We have unfortunately had to cut staff and others who have worked with us, sometimes for years. The numbers above make it clear why. The Officers evaluated what functions we absolutely had to have and who had the skills to accomplish them. The Officers are looking at additional office expense savings.
If you look at our financial statements, it may seem like we have a lot of money. But a portion of our assets is in the Life Membership Fund, which pays out the membership rebates to chapters and state councils and which, as far as I’m concerned, belongs to them and should not be used for National expenses. Both that fund and our reserve fund are invested and have in many years had very good rates of return. But the reserve fund has only about half of what used to be our annual budget. Unless our revenue rapidly improves, we will have to use part of that to get through this fiscal year. Even with severe reductions in expenditures and staff, we currently estimate having to draw $1.6 million from our reserves to get through this year.
You might wonder why we don’t pull more out for this year. One of my mother’s favorite sayings was, “You can only spend it once.” So whatever we spend this year won’t be there if we need it next year. We don’t know what the future holds.
If we are lucky, we might—and I emphasize, might—see an improvement in our revenue later in the year. But we cannot count on it. And even if things do look better by the end of the year, we probably should not go back to “the way we’ve always done it.” Change is hard and especially when changes are forced on you.
I recently read the following: “Maybe this pandemic—the likes of which we’ve never seen before—will be the panacea to finally get hard things done.” VVA has an opportunity—even if not by choice—to address some changes that we will need to make in order to survive. We’re going to have to learn to do more with less, do more electronically instead of sitting in a room together for several days several times a year or waiting until the next BOD meeting to have committee meetings to address issues. Who knows, maybe we can become more focused and more efficient and find ways to get members more involved.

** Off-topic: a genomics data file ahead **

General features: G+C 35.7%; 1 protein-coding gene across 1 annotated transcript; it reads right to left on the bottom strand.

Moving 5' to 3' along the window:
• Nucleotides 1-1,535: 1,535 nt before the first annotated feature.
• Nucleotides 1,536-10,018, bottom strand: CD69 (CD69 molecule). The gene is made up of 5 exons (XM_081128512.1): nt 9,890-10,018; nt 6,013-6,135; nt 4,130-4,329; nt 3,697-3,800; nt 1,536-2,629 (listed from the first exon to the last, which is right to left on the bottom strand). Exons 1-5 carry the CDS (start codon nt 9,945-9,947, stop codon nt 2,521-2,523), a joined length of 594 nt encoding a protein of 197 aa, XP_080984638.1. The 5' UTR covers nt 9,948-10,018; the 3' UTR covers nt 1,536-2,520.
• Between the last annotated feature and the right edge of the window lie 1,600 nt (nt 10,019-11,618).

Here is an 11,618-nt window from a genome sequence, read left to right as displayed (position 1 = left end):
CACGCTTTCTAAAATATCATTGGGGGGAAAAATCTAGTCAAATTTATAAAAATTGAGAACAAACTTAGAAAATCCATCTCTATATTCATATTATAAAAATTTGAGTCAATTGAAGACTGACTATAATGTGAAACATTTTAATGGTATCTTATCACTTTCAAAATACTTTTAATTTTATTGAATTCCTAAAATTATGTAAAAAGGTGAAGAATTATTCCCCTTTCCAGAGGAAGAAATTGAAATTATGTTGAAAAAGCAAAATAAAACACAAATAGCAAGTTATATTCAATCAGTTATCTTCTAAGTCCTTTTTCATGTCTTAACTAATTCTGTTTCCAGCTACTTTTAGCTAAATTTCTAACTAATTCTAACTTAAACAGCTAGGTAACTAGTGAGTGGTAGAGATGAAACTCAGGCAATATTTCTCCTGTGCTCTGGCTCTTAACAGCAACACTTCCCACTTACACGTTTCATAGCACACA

To use another saying: “Never let a crisis go to waste.”
Ohio Incarcerated chapters 559, 676, and 732 have been in full-scale PPE mask production. Chapter 559 at Grafton C.I. has made masks for the entire facility, inmates, and staff. Chapter 676 has made more than 6,000 masks and sent 500 of them to Ronald McDonald House. Chapter 732 has made more than 39,000 masks as part of Ohio Prison Industries. This has been a trying time for these guys with the fear of how rapidly the virus spread in other facilities. But VVA members stepped up.
Region 5’s quarantines are slowly being lifted so meetings can be held again. Indiana is slated to have its meeting July 20. Ohio on July 18. Michigan is tentatively scheduled for June 28. Illinois has postponed its meeting, probably until September. Each state’s restrictions on meetings vary, but all of them recommend that if you are over 70 years old, do not attend.
I hope to attend those meetings. Stay safe.